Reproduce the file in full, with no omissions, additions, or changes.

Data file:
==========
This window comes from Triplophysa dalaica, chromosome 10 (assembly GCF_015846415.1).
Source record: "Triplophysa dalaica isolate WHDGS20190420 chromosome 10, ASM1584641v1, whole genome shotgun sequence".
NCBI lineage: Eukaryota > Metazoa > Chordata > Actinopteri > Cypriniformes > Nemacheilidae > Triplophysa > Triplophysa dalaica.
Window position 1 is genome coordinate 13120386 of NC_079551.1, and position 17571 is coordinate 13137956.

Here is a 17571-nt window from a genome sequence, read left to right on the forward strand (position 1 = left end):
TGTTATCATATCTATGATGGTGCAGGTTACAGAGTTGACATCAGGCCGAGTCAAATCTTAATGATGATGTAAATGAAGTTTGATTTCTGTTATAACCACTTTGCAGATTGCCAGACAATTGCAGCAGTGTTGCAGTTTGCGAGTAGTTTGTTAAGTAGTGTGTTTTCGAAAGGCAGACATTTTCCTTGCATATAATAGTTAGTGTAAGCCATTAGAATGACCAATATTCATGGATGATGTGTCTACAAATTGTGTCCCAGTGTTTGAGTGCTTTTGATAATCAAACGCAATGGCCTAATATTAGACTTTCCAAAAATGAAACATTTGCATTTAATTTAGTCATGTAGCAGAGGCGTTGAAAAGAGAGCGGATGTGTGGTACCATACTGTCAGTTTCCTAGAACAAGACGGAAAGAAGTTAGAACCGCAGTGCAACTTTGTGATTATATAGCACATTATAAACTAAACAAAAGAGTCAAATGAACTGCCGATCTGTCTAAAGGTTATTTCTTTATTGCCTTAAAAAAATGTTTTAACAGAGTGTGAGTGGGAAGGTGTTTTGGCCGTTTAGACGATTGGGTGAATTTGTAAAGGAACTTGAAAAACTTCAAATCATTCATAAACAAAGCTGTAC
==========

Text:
This window comes from Triplophysa dalaica, chromosome 10 (assembly GCF_015846415.1).
Source record: "Triplophysa dalaica isolate WHDGS20190420 chromosome 10, ASM1584641v1, whole genome shotgun sequence".
NCBI lineage: Eukaryota > Metazoa > Chordata > Actinopteri > Cypriniformes > Nemacheilidae > Triplophysa > Triplophysa dalaica.
Window position 1 is genome coordinate 13120386 of NC_079551.1, and position 17571 is coordinate 13137956.

Here is a 17571-nt window from a genome sequence, read left to right on the forward strand (position 1 = left end):
TGTTATCATATCTATGATGGTGCAGGTTACAGAGTTGACATCAGGCCGAGTCAAATCTTAATGATGATGTAAATGAAGTTTGATTTCTGTTATAACCACTTTGCAGATTGCCAGACAATTGCAGCAGTGTTGCAGTTTGCGAGTAGTTTGTTAAGTAGTGTGTTTTCGAAAGGCAGACATTTTCCTTGCATATAATAGTTAGTGTAAGCCATTAGAATGACCAATATTCATGGATGATGTGTCTACAAATTGTGTCCCAGTGTTTGAGTGCTTTTGATAATCAAACGCAATGGCCTAATATTAGACTTTCCAAAAATGAAACATTTGCATTTAATTTAGTCATGTAGCAGAGGCGTTGAAAAGAGAGCGGATGTGTGGTACCATACTGTCAGTTTCCTAGAACAAGACGGAAAGAAGTTAGAACCGCAGTGCAACTTTGTGATTATATAGCACATTATAAACTAAACAAAAGAGTCAAATGAACTGCCGATCTGTCTAAAGGTTATTTCTTTATTGCCTTAAAAAAATGTTTTAACAGAGTGTGAGTGGGAAGGTGTTTTGGCCGTTTAGACGATTGGGTGAATTTGTAAAGGAACTTGAAAAACTTCAAATCATTCATAAACAAAGCTGTAC